Early in Maryland football’s Friday debacle against Penn State, running back Lorenzo Harrison lined up wide left, and tailbacks Tayon Fleet-Davis and Anthony McFarland stood to either side of quarterback Josh Jackson.
With an overload of backfield talent, coach Mike Locksley has made it a goal to spread touches to all his playmakers. That means including multiple ball-carriers on the field at one time to keep a defense guessing as to who will receive the carry.
The 8-yard gain from Harrison, who looped around and received the pitch from McFarland on a reverse, displayed just how Maryland intends to involve its myriad of running backs.
But the sequence also cost the Terps one of them. Harrison went down hard after the run and made his way to the red medical tent, flinging his helmet and smacking a water bottle along the way. He’s the latest running back to go down through injury, needing surgery to repair a torn MCL and partially torn ACL suffered on the play.
So what once was Maryland’s deepest and most skilled positional group is now down to three runners: McFarland, Fleet-Davis and Javon Leake. They’re all formidable, and the Terps still retain starters 1A and 1B, as Locksley calls McFarland and Leake. But losing Harrison and Jake Funk are blows to an offense that once boasted more running backs than opportunities available.
“We still have some talent there,” Locksley said. “It hurts, but we still have three really talented guys.”
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Last week, Locksley announced Funk tore his left ACL for the second straight year. The redshirt junior had rushed for 173 yards and two touchdowns through three games and proved valuable on special teams.
And Harrison, who ran for 62 yards in Maryland’s season-opening wallop of Howard, entered the Penn State contest recovering from a hamstring injury that held him out the two games prior. Locksley said Harrison figured to have a large role against the Nittany Lions, and the reverse was an early opportunity to get the ball in the 5-foot-7 playmaker’s hands.
Harrison showed off his shiftiness when he cut up field, making cornerback Tariq Castro-Fields miss. But his dismay showed through as he walked to the medical tent shortly after, pulling on his red headband after suffering a knee injury. He’d have to have surgery for the second straight season.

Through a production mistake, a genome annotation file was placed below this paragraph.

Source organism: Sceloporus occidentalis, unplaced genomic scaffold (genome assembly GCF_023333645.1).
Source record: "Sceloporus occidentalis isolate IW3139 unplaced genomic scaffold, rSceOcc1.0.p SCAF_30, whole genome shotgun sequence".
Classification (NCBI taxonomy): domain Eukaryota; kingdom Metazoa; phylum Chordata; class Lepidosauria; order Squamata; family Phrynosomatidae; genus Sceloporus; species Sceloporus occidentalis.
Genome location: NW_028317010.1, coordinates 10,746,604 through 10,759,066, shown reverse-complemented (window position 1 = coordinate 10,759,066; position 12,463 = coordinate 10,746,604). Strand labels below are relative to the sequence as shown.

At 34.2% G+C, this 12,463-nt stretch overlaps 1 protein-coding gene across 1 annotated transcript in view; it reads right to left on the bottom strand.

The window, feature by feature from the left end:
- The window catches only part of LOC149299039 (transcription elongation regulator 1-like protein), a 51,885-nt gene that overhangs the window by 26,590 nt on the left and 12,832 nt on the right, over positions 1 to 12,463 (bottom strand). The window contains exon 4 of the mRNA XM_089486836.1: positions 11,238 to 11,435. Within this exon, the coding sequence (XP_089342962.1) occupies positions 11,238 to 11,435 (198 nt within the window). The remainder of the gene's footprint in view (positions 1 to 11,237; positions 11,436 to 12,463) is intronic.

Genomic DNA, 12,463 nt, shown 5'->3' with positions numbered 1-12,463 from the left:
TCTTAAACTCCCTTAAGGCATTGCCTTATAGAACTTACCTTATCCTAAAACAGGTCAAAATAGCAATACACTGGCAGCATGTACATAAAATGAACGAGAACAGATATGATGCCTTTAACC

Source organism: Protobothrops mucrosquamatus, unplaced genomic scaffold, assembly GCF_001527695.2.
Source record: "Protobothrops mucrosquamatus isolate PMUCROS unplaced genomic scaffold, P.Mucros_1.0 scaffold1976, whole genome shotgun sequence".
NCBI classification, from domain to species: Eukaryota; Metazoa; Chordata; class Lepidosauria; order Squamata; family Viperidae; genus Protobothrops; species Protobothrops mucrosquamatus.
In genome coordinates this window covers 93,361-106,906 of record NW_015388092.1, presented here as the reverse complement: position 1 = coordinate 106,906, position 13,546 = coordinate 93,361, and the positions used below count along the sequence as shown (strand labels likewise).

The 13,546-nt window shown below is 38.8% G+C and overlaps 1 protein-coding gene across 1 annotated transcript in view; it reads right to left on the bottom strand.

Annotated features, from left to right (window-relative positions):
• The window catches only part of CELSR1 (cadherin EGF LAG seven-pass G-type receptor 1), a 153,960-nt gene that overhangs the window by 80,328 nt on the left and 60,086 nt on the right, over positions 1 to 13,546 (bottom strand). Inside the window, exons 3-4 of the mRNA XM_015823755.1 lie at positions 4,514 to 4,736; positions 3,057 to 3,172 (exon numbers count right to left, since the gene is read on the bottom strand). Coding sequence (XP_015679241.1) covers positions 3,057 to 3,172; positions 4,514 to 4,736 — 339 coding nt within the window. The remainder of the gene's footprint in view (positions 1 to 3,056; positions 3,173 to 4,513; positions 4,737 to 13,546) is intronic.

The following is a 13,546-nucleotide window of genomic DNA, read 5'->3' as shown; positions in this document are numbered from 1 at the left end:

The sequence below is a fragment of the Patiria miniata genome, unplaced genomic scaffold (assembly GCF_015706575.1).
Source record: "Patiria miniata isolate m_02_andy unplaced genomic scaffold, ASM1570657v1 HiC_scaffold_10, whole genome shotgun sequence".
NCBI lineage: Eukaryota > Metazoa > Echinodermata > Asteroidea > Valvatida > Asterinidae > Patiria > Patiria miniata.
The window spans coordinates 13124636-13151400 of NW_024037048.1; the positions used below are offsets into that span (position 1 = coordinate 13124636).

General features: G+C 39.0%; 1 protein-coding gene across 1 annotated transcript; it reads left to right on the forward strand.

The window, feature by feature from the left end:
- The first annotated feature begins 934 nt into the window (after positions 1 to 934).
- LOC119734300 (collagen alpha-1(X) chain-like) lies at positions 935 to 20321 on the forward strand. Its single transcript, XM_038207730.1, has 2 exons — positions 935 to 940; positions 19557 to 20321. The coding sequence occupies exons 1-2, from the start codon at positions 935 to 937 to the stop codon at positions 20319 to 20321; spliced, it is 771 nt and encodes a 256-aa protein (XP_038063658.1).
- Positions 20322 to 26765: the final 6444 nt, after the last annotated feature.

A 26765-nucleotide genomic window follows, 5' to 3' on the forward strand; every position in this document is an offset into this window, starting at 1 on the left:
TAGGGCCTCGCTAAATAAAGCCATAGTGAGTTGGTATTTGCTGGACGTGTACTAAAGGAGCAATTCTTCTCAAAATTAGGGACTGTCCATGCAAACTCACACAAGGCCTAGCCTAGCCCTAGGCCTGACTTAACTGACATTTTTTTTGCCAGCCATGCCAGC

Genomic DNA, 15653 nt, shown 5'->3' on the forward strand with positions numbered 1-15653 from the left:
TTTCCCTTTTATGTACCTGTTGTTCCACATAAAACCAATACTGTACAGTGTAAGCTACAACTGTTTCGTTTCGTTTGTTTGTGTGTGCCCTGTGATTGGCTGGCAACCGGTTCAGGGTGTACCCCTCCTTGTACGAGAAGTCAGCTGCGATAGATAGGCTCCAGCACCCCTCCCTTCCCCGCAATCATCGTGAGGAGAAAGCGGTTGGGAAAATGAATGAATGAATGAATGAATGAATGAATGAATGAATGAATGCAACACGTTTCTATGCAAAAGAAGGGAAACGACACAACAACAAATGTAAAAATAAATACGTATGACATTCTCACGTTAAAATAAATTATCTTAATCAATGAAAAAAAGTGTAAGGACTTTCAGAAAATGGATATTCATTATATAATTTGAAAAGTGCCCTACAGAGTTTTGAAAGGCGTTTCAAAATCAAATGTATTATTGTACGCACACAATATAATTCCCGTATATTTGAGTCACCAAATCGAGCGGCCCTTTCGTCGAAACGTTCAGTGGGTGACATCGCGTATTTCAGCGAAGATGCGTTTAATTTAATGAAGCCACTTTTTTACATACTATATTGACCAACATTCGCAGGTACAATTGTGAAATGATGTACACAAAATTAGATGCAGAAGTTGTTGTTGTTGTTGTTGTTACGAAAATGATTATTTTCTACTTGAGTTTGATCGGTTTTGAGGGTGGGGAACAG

“I can’t even start to explain how bad it hurts to be taken away from something your heart desires,” Harrison posted on Instagram. “However, I’m a firm believer that everything happens for a reason, good or bad. So as much as my mind is racing at the moment, I know it will work out in my favor. Hard times either make you or break you. Guess it’s time to get a lil stronger.”
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Not much went right for the Terps in that 59-0 loss Friday night. Cornerback Marcus Lewis and right tackle Marcus Minor left with injuries and Locksley said they are game-time decisions for Saturday’s contest against Rutgers. Maryland gained 60 yards on the ground, while McFarland hobbled slightly with a high-ankle sprain that held him out of practice for much of the bye week.
Locksley reminded reporters Tuesday that the Terps still have plenty of backfield talent to draw from. There’s McFarland, who Locksley said is as dangerous in space as Harrison. Leake is a “home run hitter.” And Fleet-Davis is “a jack-of-all-trades” for the Terps.
Those three have combined for 604 yards and eight touchdowns. And they’ll be relied upon heavily going forward.
But with fewer backfield options than before — even if the top three options remain — contributions from other positions will be vital. As injuries start to pile up at the start of Big Ten play, Maryland must hope McFarland, Fleet-Davis and Leake don’t wind up on the sideline as well, keeping the Terps’ running back room their most valuable asset.
“It’s still one of the strengths for our team,” Locksley said. “We lose two really good players in Jake and Lolo, but I still feel it’s a luxury to have the three that we have.”